In crazy situations, stand by with support and love. Have patience and trust that a person will remember who he or she originally set out to be.

Twelve Benefits of a Christmas Birthday

My birth date competes with the birth of a holy savior and the largest commercial holiday of the year. Many people hear that and cringe. Almost everyone asks about combined gifts, getting swept under the rug, or relocating the celebration to the summer solstice. While I wouldn’t mind being able to see friends on my birthday every once in a while, I absolutely love my birthday. My parents always worked hard to make sure I got my fair share of gifts and attention. I am lucky and blessed. Some of the other notable benefits:

1. I get to pick the menu.
2. Almost everyone has the day off.
3. I only need to write thank you notes once a year.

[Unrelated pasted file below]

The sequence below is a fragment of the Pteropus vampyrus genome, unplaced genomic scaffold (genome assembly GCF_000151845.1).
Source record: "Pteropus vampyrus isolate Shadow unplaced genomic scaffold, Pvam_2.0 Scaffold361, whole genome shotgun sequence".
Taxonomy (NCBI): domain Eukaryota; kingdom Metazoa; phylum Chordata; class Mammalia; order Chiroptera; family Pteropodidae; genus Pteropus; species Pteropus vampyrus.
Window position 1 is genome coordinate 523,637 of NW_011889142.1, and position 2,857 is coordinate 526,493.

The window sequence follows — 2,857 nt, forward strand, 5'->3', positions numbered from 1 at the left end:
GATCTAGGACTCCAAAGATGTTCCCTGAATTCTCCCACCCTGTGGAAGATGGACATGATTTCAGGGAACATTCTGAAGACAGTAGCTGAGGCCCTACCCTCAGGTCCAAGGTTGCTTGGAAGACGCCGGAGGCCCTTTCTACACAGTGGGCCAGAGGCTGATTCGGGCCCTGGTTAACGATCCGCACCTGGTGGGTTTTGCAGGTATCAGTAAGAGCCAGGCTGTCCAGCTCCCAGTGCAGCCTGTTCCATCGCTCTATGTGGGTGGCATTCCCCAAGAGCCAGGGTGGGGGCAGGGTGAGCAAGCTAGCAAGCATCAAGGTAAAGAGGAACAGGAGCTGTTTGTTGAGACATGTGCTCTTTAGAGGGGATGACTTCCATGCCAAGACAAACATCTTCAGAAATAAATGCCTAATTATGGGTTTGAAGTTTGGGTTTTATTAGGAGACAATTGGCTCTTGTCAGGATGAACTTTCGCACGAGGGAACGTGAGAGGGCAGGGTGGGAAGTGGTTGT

4. You get to spend the day with family, even members who live far away.
5. Old friends are in town, making it easier to connect and party around the date.
6. You’re not the only one opening gifts (it’s awkward otherwise).
7. Presents can be bigger and more expensive.
8. It’s better than being overshadowed by Christmas with a birthday just before or after.
9. Everyone is usually in good spirits.
10. The world decorates, plays music, and anticipates my birthday.
11. It’s impossible for me and close friends to forget.
12. It feels like a special date (rather than just another work day)

My Birthday Wish

Tomorrow, I turn 24. For my birthday, I have only one favor to ask you: let your loved ones know you appreciate them. Be creative, fancy, or just plain sincere. No matter how you do it, make sure they know they are loved. And know that I love you. Thank you for making my 23rd year on this planet a warm adventure.

Cheers,
Craig

Give It Your All?